Food inflation drivers and expectations- South Africa

Star InactiveStar InactiveStar InactiveStar InactiveStar Inactive

With March the first full month of elevated global grain and oilseed prices due to the Russian invasion of Ukraine, the recent release of March food inflation figures in South Africa was keenly anticipated.

Contrary to expectations, food inflation softened by 0.2 percentage points from 6.4% in February to 6.2% in March. This was largely due to lower inflation in Milk, Eggs, Cheese, Oils and Fats, and Vegetables with the most apparent effect in vegetables, which decreased from 7.7% in February to 2.8% in March. During March and April 2021 tomato and potato prices were high due to weather disruptions earlier in the year. As a result, annual increases during March 2022 were more moderate even though the prices of products such as tomatoes were still high. Bread Cereals and Meat did however record an uptick in inflation, with the former increasing from 3.7% in February to 4.7% in March.

This is attributed to the significant spike in global commodity prices of wheat, maize and sunflower oil. During March global reference prices of these products increase by between 16% and 55%, at their peaks, which also affected local prices. Although prices of some commodities such as wheat have declined somewhat since then, prices are trading around 20% higher for wheat and 23% higher for maize, compared to the months preceding the invasion. The effect is likely to spill over to higher retail prices for the rest of 2022, which will put pressure on household budgets and social support systems. Year-on-year price increases for meat are still close to double-digit figures. For red meat specifically, this is underpinned by a combination of short supply and high input costs, reflecting persistently high grain and oilseed prices. However, price increases during March did lose momentum and it is expected that the meat prices will ease over the coming months. This expectation is supported by increasing signs of constrained demand due to higher interest rates, electricity and fuel costs, to name but a few, along with typical seasonal impacts as winter approaches. Significant disinflation in meat is however unlikely given the significant rise in input costs. Here a caveat is the multiple foot-and-mouth disease outbreaks that have occurred around the country over recent weeks.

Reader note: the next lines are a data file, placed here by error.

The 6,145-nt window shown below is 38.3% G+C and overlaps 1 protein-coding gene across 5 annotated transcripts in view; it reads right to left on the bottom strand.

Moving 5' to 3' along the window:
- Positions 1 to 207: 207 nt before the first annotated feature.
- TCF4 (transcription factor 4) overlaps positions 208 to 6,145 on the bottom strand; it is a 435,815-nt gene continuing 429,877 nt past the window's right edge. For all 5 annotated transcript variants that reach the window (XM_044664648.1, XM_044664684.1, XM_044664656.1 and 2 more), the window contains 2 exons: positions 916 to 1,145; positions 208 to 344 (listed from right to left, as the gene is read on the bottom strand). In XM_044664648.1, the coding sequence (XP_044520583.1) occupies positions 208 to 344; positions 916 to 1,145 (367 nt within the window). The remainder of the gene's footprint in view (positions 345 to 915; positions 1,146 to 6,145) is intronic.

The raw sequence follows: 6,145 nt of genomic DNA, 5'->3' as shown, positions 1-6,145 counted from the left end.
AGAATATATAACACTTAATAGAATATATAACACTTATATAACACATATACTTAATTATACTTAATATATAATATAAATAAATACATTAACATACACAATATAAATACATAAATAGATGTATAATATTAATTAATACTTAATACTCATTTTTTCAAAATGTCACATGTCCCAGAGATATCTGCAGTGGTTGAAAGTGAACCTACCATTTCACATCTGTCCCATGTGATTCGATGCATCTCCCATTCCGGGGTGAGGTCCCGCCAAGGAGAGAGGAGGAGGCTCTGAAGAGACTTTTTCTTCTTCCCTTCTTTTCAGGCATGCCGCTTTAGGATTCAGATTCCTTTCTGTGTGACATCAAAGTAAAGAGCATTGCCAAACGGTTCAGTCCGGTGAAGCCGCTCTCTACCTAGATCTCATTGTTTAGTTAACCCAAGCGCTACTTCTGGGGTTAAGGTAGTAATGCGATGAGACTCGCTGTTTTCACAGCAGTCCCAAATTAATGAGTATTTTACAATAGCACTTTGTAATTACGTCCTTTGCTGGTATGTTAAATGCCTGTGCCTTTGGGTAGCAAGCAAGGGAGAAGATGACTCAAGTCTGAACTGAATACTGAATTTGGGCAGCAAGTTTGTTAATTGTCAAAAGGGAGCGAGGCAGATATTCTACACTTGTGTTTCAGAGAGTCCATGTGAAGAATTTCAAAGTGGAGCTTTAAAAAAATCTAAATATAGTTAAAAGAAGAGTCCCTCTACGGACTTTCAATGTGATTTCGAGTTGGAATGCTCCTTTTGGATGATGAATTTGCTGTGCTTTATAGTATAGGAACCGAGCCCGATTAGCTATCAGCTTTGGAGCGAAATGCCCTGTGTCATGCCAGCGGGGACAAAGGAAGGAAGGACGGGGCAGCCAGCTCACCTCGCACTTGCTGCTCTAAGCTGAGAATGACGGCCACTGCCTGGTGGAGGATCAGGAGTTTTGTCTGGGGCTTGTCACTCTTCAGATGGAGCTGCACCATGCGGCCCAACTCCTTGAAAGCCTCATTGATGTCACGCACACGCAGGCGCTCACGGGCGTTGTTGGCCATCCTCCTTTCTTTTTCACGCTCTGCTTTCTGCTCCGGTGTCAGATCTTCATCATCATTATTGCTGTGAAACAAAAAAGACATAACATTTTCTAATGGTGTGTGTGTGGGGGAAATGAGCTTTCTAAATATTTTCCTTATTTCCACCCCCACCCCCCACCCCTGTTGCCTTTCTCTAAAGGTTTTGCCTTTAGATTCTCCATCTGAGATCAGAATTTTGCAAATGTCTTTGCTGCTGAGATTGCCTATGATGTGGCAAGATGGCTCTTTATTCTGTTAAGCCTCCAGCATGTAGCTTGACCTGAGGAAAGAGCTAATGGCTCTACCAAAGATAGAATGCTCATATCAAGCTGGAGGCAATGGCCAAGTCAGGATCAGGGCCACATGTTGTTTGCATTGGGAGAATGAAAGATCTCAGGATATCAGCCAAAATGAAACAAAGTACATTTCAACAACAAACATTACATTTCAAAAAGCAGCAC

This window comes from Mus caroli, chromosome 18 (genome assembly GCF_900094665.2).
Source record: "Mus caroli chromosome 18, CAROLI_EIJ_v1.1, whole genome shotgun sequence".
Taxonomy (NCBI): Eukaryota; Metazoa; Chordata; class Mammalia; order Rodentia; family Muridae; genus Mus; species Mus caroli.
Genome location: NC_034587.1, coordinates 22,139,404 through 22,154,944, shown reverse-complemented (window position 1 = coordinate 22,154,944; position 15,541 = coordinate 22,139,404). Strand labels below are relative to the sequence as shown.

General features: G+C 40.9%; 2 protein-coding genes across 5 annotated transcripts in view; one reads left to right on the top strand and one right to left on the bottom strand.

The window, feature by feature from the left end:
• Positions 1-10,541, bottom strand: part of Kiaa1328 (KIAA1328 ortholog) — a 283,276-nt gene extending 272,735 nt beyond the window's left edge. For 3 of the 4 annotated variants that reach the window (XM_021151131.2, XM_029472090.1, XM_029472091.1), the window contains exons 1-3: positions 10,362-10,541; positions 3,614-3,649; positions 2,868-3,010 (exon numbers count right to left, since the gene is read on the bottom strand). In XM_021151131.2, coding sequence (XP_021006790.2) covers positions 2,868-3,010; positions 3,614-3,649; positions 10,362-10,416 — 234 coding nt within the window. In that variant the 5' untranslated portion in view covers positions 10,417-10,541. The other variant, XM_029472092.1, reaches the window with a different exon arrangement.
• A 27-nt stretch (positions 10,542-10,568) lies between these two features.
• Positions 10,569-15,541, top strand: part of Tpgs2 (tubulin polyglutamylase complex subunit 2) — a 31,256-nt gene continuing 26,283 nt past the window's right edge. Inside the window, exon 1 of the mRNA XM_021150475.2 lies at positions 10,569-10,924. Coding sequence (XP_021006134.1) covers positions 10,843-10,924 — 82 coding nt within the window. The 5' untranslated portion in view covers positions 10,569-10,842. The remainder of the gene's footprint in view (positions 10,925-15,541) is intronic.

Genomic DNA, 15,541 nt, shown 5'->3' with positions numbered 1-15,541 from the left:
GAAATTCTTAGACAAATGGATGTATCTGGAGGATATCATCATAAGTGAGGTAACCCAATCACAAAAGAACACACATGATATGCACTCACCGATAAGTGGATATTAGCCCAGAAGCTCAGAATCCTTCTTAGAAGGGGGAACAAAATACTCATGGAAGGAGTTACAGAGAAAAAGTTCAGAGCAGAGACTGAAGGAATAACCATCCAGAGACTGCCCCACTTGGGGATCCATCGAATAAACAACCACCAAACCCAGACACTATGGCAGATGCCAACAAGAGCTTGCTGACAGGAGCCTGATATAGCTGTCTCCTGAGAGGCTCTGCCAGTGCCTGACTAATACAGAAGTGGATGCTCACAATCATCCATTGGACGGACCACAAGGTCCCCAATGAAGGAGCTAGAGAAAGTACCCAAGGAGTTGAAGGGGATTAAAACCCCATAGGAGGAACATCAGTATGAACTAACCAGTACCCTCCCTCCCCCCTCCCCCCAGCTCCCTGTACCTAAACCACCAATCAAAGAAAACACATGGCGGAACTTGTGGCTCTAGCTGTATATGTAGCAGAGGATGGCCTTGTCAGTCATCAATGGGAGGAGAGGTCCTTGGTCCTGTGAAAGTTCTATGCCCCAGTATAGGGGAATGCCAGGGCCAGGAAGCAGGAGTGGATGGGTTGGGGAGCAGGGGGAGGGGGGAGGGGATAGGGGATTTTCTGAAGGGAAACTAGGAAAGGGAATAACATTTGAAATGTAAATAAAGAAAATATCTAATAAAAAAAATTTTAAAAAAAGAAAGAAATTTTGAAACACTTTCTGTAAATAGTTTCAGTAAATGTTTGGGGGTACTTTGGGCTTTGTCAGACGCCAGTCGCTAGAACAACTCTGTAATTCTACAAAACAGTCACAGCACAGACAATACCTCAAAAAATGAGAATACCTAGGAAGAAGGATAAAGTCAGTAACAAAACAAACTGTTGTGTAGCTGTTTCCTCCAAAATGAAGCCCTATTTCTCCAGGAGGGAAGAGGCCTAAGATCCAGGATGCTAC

Although this has not yet affected our ability to export bilaterally to the Middle East, it has influenced exports to China and also poses a significant risk to the industry if additional export agreements were to be compromised. This implies significant downside risk related to red meat prices. Over the past months, a mitigating factor that contributed to keeping food inflation subdued was the relative strength of the rand. In the third week of April, the rand however depreciated to above R15.00 to the dollar for the first time since mid-March. This is driven by local factors such as loadshedding and the recent floods in KZN and the effect that this could have on the fiscus, combined with an increase in global (China specifically) and local Covid cases and poorer export prospects as global growth wanes. Globally, inflationary pressures are also providing scope for tighter monetary policy from countries such as the US, which also puts pressure on the rand. Our view is therefore that food inflation will remain above 6% in April and May as the effects of the Russian invasion of Ukraine, high input costs and a weakening in the exchange rate continue to drive prices higher.